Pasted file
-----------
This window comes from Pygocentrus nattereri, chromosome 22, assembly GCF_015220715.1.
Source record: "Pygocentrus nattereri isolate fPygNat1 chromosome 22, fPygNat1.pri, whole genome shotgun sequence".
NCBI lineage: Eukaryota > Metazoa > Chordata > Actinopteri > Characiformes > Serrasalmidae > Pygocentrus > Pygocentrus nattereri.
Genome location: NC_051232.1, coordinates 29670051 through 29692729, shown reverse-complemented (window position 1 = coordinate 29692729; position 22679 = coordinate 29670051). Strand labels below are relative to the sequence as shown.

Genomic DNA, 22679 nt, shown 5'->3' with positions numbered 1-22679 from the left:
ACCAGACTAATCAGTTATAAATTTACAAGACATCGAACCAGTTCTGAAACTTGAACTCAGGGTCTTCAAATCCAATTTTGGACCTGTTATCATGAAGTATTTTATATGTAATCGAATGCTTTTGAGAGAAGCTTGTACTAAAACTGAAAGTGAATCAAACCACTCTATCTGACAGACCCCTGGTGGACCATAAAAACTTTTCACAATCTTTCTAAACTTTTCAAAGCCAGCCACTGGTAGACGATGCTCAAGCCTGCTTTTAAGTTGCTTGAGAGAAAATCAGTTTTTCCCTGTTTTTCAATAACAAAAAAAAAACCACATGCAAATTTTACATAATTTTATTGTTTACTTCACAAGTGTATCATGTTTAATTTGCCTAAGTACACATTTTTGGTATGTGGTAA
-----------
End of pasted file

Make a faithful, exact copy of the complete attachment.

This window comes from Pygocentrus nattereri, chromosome 22, assembly GCF_015220715.1.
Source record: "Pygocentrus nattereri isolate fPygNat1 chromosome 22, fPygNat1.pri, whole genome shotgun sequence".
NCBI lineage: Eukaryota > Metazoa > Chordata > Actinopteri > Characiformes > Serrasalmidae > Pygocentrus > Pygocentrus nattereri.
Genome location: NC_051232.1, coordinates 29670051 through 29692729, shown reverse-complemented (window position 1 = coordinate 29692729; position 22679 = coordinate 29670051). Strand labels below are relative to the sequence as shown.

Genomic DNA, 22679 nt, shown 5'->3' with positions numbered 1-22679 from the left:
ACCAGACTAATCAGTTATAAATTTACAAGACATCGAACCAGTTCTGAAACTTGAACTCAGGGTCTTCAAATCCAATTTTGGACCTGTTATCATGAAGTATTTTATATGTAATCGAATGCTTTTGAGAGAAGCTTGTACTAAAACTGAAAGTGAATCAAACCACTCTATCTGACAGACCCCTGGTGGACCATAAAAACTTTTCACAATCTTTCTAAACTTTTCAAAGCCAGCCACTGGTAGACGATGCTCAAGCCTGCTTTTAAGTTGCTTGAGAGAAAATCAGTTTTTCCCTGTTTTTCAATAACAAAAAAAAAACCACATGCAAATTTTACATAATTTTATTGTTTACTTCACAAGTGTATCATGTTTAATTTGCCTAAGTACACATTTTTGGTATGTGGTAA